The latest brainstorm in Argentina uses one of the pontiff’s favorite forms of transportation to tour high points of his life.
From the AP:
The tour leaves out the gritty slums where Bergoglio’s church was a frequent benefactor, but there’s a nod to his reputation for ministering to society’s outcasts: a swing past the Devoto prison where he often said Mass on the Thursday before Easter.
The bus finally stops at the parish of San Jose del Talar, where visitors can pray at a sanctuary that features a painting of the Virgin untying knots and passing them to angels. Bergoglio had the painting brought from Germany in the 1980s, and ever since, attendance at the church has soared.
Less sacred ground is covered as well. The bus stops downtown at the historic Roverano passageway, where Bergoglio had a monthly haircut for 20 years at Romano’s barber shop, a high-ceilinged place that seems to have been frozen in time since the early 20th Century. But the barbers would rather not be bothered: Tourists are advised to gawk from outside as the artisans with scissors and razors work on their mostly elderly clientele.
“It’s a pride to have had Monsignor Bergoglio, now Pope Francis, as a client every month for 20 years,” says a poster stuck to the shop window.
Owner Nicolas Romano, 72, is only four years younger than the pope. He told an Associated Press team that returned for a post-tour interview that Bergoglio came to the barbershop until about a decade ago, when one of the barbers began giving him a personal trim at the archbishop’s office. An assistant also gave him a monthly pedicure.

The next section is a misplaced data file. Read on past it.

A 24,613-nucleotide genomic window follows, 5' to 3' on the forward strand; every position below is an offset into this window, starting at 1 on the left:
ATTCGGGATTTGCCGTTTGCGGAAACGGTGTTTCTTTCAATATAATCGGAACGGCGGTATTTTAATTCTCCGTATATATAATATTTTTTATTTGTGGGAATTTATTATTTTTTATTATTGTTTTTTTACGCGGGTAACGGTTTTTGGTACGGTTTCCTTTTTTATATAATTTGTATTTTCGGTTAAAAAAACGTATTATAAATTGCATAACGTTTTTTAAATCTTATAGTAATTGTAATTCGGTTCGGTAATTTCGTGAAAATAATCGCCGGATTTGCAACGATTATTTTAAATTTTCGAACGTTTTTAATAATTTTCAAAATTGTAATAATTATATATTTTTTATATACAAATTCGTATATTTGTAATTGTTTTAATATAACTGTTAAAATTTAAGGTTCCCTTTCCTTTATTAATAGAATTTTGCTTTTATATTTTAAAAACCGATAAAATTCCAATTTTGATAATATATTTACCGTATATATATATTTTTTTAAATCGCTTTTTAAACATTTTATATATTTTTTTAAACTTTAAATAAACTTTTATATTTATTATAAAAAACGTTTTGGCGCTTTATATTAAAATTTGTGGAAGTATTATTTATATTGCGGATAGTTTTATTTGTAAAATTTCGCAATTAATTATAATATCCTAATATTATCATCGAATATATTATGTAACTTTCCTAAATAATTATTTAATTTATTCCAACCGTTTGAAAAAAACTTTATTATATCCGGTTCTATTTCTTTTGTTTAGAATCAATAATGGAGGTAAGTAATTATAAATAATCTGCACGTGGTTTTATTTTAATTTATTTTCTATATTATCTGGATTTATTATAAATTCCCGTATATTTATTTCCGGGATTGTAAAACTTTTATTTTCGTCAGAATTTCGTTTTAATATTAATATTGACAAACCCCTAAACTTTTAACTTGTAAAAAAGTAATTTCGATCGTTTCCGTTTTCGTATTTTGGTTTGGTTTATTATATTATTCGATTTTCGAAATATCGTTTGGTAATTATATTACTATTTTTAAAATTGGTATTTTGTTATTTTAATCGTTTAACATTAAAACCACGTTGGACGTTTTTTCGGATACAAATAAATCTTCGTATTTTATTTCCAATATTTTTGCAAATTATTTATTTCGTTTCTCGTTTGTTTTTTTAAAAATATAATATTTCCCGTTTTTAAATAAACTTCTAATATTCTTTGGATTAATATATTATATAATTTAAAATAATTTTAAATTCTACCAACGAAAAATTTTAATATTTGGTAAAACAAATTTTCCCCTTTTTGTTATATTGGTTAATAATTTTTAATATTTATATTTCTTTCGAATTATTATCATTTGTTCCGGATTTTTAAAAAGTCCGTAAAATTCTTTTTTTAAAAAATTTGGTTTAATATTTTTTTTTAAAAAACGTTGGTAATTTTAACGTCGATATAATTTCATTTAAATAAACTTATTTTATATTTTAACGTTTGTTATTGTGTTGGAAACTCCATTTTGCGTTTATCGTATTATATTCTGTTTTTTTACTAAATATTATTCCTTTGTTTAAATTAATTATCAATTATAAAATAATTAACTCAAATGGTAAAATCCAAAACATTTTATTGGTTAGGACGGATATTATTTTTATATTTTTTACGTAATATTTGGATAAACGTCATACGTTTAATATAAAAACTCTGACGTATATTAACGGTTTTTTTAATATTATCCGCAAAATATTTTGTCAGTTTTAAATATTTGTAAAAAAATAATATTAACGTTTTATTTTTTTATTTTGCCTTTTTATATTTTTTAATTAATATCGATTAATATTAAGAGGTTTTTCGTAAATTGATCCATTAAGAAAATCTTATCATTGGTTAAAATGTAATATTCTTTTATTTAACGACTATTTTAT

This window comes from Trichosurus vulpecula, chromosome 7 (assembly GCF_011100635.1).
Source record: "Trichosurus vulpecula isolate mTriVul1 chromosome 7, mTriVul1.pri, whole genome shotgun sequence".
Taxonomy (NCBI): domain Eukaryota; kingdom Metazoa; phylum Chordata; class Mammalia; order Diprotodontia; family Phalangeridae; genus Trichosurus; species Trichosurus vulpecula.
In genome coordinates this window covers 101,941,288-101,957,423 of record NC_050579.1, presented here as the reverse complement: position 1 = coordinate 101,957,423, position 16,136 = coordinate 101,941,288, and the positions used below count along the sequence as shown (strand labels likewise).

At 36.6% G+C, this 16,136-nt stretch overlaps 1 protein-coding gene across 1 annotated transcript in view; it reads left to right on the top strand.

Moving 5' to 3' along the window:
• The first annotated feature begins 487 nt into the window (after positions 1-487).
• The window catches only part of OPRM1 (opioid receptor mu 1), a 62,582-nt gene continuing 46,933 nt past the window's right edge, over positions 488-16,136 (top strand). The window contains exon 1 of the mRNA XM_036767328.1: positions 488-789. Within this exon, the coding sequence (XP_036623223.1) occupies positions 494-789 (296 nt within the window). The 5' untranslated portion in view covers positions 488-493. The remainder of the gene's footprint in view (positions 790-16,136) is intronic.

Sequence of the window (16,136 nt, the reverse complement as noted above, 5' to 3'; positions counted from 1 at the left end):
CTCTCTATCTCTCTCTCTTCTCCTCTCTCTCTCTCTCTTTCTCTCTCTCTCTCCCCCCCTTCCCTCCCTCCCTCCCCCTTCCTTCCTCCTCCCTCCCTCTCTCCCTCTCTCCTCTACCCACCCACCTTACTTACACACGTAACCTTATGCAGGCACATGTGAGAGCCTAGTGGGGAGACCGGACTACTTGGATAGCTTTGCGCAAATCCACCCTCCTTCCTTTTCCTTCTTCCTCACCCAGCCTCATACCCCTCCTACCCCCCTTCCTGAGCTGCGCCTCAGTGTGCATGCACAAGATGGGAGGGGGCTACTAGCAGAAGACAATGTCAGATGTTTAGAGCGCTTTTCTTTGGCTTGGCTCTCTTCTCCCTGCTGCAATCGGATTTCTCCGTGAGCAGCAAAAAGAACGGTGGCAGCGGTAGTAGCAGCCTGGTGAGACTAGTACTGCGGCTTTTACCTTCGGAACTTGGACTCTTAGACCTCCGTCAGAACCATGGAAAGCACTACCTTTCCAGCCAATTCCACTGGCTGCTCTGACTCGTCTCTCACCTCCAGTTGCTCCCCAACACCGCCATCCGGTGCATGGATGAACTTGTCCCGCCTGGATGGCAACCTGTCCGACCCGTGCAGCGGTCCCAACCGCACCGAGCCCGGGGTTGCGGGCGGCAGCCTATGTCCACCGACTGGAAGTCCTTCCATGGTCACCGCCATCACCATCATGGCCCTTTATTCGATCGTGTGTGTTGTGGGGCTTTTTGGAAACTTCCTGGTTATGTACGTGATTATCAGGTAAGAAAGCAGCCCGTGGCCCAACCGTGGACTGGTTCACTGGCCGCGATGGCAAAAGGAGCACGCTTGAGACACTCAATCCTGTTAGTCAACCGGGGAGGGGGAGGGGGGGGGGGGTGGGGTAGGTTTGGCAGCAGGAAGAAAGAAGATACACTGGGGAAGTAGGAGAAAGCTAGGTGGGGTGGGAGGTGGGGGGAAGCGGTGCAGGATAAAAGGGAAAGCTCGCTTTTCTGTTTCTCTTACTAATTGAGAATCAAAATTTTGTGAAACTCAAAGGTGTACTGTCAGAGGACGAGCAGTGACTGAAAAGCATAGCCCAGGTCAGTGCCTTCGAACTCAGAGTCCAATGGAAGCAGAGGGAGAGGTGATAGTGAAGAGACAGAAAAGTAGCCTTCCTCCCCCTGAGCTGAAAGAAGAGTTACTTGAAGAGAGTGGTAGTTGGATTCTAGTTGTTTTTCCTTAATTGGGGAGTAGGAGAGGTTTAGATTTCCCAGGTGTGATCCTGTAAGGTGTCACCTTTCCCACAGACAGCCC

“He was a man of few words. He spoke just what was needed, sometimes of politics or current affairs,” said one of the barbers, 71-year-old Mario Saliche.
The tour ends at the Plaza de Mayo, which is fronted by the cathedral and the office building where Bergoglio lived alone in a humble room, shunning an ornate diocesan mansion in a northern suburb. The church has not provided outsiders with access to this bedroom, despite the curiosity of the faithful.
Across the plaza is the newsstand where Bergoglio bought his La Nacion paper on Saturdays and Sundays.
“He paid me with coins and we chatted about soccer and how things were,” said Nicolas Schandor, who owns the weekend stand. He also said Bergoglio would stop to chat with war veterans occupying the plaza, and give food to the poor who slept on the cathedral’s steps. “He’s a very simple person. Nobody expected he would become pope.”